J Med Ethics 32:724-728 doi:10.1136/jme.2005.014456
  • Research ethics

Non-reporting and inconsistent reporting of race and ethnicity in articles that claim associations among genotype, outcome, and race or ethnicity

  1. H Shanawani1,
  2. L Dame2,
  3. D A Schwartz3,
  4. R Cook-Deegan2
  1. 1Department of Biostatistics and Research Epidemiology, Henry Ford Hospitals, Detroit, MI, USA
  2. 2Duke University Center for Genome Ethics, Law, and Policy, Durham, North Carolina, USA
  3. 3National Institute of Environmental Health Sciences, Research Triangle Park, North Carolina, USA
  1. Correspondence to:
 Hasan Shanawani
 Department of Biostatistics and Research Epidemiology, Henry Ford Hospitals, 1 Ford Place, 5C-69 Detroit, MI 48202, USA; hshanawani{at}
  • Received 16 September 2005
  • Accepted 16 March 2006
  • Revised 14 March 2006


Background: The use of race as a category in medical research is the focus of an intense debate, complicated by the inconsistency of presumed independent variables, race and ethnicity, on which analysis depends. Interpretation is made difficult by inconsistent methods for determining the race or ethnicity of a participant. The failure to specify how race or ethnicity was determined is common in the published literature.

Hypothesis: Criteria by which they assign a research participant to racial or ethnic categories are not reported by published articles.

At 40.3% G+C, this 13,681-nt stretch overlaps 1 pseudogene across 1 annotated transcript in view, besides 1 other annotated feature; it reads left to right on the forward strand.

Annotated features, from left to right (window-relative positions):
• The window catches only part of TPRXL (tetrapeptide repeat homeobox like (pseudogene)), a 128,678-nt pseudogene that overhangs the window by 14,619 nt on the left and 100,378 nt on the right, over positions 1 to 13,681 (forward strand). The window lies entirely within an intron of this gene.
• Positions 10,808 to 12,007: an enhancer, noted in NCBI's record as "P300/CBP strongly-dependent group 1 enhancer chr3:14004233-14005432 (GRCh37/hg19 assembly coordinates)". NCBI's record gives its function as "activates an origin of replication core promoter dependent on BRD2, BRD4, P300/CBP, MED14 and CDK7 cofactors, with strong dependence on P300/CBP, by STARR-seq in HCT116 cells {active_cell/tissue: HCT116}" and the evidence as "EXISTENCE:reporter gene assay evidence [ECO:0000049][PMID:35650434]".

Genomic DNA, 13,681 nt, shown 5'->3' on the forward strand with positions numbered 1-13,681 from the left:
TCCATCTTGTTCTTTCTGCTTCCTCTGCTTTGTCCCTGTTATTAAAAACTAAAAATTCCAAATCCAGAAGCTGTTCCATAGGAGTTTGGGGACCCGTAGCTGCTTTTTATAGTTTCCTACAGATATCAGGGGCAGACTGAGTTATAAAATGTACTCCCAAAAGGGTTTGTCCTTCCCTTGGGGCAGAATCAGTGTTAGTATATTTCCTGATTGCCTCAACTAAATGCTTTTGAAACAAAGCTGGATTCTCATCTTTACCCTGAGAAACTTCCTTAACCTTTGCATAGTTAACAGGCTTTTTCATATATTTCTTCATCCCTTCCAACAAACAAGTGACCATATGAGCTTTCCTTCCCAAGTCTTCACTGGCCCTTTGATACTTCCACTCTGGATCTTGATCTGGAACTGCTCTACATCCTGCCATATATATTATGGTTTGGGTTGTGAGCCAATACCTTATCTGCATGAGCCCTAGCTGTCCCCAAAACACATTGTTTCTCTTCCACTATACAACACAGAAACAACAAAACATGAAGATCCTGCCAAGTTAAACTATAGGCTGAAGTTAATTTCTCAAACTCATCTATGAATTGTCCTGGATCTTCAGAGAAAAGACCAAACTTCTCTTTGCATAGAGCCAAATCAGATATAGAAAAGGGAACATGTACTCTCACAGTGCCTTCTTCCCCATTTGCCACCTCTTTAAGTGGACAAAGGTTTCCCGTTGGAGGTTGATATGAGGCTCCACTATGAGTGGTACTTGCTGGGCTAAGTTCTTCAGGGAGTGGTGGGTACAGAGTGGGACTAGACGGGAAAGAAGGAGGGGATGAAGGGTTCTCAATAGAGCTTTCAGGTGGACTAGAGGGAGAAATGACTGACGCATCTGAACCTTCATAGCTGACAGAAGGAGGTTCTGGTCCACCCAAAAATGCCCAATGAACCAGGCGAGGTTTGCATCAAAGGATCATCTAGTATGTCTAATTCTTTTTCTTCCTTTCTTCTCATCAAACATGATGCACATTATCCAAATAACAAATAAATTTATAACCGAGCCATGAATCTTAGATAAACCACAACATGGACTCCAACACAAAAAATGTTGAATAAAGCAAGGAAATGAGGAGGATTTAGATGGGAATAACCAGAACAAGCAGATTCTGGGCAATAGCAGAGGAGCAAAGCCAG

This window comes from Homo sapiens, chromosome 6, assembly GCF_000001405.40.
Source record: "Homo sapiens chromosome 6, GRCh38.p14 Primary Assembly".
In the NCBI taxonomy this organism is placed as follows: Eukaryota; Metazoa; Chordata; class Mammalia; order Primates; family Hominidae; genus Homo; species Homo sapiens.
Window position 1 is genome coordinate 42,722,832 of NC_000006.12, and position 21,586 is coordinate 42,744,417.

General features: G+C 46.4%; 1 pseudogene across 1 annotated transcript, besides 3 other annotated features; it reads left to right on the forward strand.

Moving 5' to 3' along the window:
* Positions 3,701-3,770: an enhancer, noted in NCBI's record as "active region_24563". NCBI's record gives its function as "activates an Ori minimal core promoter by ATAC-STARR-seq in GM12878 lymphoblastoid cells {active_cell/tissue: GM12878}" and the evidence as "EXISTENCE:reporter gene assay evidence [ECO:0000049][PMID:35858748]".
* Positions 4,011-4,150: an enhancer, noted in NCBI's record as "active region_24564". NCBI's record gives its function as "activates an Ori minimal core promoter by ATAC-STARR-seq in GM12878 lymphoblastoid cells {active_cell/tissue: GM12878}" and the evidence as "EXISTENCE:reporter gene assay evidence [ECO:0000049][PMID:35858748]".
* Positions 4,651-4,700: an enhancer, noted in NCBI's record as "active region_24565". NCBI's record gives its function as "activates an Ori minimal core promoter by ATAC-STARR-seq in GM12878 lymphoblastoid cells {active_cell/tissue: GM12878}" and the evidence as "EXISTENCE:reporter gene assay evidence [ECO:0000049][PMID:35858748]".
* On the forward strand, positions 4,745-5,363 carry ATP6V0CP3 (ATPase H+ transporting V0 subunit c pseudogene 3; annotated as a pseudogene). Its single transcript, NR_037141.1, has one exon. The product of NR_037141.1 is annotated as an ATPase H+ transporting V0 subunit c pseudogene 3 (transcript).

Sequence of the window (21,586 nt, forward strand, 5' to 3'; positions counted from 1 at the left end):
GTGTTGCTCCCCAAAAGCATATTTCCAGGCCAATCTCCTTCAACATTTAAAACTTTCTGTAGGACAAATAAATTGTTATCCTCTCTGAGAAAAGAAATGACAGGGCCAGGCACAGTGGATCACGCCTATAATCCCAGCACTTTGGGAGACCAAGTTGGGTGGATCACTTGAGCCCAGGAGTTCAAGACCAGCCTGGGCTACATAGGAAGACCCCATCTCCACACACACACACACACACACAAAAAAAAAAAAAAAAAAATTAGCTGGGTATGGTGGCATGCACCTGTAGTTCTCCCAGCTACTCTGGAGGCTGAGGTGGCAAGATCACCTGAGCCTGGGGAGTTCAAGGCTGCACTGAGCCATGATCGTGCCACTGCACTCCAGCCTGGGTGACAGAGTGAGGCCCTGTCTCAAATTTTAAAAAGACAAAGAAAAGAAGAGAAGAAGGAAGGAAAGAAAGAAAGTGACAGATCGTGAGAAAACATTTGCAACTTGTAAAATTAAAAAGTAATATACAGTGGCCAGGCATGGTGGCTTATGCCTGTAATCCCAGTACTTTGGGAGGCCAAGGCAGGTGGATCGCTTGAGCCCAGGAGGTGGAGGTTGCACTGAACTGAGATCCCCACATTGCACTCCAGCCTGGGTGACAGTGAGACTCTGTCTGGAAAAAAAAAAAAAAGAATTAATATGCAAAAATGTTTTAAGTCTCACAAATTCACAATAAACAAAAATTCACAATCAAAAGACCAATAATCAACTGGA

Methods: Methods were reviewed for assigning race and ethnicity of research participants in 268 published reports reporting associations among race (or ethnicity), health outcome and genotype.

Results: Of the 268 published reports reviewed, it was found that 192 (72%) did not explain their methods for assigning race or ethnicity as an independent variable. This was despite the fact that 180 (67%) of those reports reached conclusions about associations among genetics, health outcome and race or ethnicity.

Conclusions: More attention needs to be given to the definition of race and ethnicity in genetic studies, especially in those diseases where health disparities are known to exist.


  • Competing interests: None.

  • Contributors: HS generated the idea for this project and wrote the protocol that was further elaborated by the other two authors. He also obtained the data from the articles. All authors interpreted the data and analyses. HS wrote the final draft. LD, DAS and RCD commented on it critically.